What do you think of Arizona’s “papers please” laws?

Arizona is on the front lines of the battle against illegal immigration over the US-Mexico border, and is now in the front lines of the PR battle over quasi-fascist “papers please” immigration laws. My opinion is below – what’s yours?

Background: The state legislature recently passed an extremely strict new set of laws that grants police new powers to identify and prosecute illegal immigrants – see the NYT’s summary: Arizona Enacts Stringent Law on Immigration.

Among the criticisms levied against the bill is that the ability to demand valid papers from any passer-by will make racial profiling against Latinos systemic, and will create a fascist-feeling environment in which jackbooted Arizona police will demand your “papers.”

I’m mixed: the libertarian in me views any attempts to hinder the free movement of people and capital as counter-productive. The community minded part of me, however, sees the costs of illegal immigration in everything from artificial downward wage pressure and increased crime, to increased pressure on taxed social services.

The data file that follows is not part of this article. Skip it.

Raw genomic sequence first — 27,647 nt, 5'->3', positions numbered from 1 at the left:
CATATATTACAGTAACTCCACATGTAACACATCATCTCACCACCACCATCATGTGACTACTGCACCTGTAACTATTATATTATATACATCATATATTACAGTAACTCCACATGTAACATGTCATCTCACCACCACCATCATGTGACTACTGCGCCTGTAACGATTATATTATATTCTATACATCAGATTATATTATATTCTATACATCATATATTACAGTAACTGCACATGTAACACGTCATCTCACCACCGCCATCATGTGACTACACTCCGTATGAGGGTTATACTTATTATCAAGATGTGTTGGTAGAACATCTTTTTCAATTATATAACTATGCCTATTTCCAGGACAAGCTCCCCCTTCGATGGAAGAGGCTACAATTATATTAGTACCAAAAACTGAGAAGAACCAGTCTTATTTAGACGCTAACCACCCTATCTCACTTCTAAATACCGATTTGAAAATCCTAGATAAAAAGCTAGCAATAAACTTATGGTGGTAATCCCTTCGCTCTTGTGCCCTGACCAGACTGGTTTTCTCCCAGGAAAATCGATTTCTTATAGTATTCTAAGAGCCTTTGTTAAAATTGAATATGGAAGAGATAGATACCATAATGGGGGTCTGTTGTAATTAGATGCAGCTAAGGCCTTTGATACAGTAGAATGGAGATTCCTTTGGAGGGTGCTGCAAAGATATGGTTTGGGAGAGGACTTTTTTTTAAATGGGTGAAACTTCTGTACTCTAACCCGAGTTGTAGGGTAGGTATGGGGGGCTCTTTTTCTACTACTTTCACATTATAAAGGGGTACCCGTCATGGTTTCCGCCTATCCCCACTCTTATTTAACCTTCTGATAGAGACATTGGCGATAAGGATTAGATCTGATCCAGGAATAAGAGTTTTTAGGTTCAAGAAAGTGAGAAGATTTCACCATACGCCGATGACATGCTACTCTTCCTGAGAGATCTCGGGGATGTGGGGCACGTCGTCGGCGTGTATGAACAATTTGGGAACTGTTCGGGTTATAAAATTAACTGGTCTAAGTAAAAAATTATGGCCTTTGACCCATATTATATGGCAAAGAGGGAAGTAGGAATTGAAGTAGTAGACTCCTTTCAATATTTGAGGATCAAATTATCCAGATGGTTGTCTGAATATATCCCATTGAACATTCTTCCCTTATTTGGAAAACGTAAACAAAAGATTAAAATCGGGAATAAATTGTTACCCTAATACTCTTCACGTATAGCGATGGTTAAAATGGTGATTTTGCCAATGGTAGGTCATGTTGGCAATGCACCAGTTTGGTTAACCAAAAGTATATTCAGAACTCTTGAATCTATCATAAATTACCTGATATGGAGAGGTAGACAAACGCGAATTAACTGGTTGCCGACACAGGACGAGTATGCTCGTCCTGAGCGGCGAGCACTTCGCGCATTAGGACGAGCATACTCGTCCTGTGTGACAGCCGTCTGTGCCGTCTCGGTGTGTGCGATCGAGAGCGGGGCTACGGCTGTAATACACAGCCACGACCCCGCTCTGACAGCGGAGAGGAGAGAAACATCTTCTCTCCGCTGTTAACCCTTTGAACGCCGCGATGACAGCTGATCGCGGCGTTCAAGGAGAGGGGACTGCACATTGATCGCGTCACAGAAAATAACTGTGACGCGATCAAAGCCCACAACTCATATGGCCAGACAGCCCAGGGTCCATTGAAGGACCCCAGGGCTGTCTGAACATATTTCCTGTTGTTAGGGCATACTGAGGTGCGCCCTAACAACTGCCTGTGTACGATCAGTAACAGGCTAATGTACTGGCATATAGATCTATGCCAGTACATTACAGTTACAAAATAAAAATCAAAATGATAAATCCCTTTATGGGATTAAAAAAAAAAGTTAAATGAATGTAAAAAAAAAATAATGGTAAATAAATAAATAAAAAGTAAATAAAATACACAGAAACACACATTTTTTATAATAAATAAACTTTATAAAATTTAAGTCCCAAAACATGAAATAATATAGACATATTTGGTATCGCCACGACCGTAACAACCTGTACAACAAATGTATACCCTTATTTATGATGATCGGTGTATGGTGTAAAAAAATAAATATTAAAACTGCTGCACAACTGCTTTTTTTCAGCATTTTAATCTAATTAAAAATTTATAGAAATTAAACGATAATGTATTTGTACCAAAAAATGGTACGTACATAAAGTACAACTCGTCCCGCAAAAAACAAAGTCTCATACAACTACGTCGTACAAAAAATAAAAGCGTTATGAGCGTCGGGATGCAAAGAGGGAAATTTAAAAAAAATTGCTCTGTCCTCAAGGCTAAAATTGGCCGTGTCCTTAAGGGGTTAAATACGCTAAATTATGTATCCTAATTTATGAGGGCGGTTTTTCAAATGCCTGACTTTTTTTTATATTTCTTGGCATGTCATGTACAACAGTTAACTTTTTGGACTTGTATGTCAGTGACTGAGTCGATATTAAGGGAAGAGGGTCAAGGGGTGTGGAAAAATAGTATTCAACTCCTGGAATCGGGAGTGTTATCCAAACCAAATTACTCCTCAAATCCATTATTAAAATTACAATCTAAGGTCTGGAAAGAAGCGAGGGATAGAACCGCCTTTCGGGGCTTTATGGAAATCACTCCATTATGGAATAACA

It strikes me that persecuting illegals once they’ve arrived at the expense of the civil liberties of all Arizonan’s can’t be the best way to go at resolving the issue. Instead, why not look for mechanisms to remove illegal’s motivations to cross the border in the first place? That is to say, they cross to work in Arizona, which means Arizonan businesses are employing them illegally. If stemming the tide of illegal immigration into Arizona is the goal, my opinion is that going after those businesses would be the more rational way to do so.

Of course, targeting businesses isn’t something Republicans (or conservatives) are likely to do.

What do you think?

11 thoughts on “What do you think of Arizona’s “papers please” laws?

  1. “Among the criticisms levied against the bill is that the ability to demand valid papers from any passer-by will make racial profiling against Latinos systemic”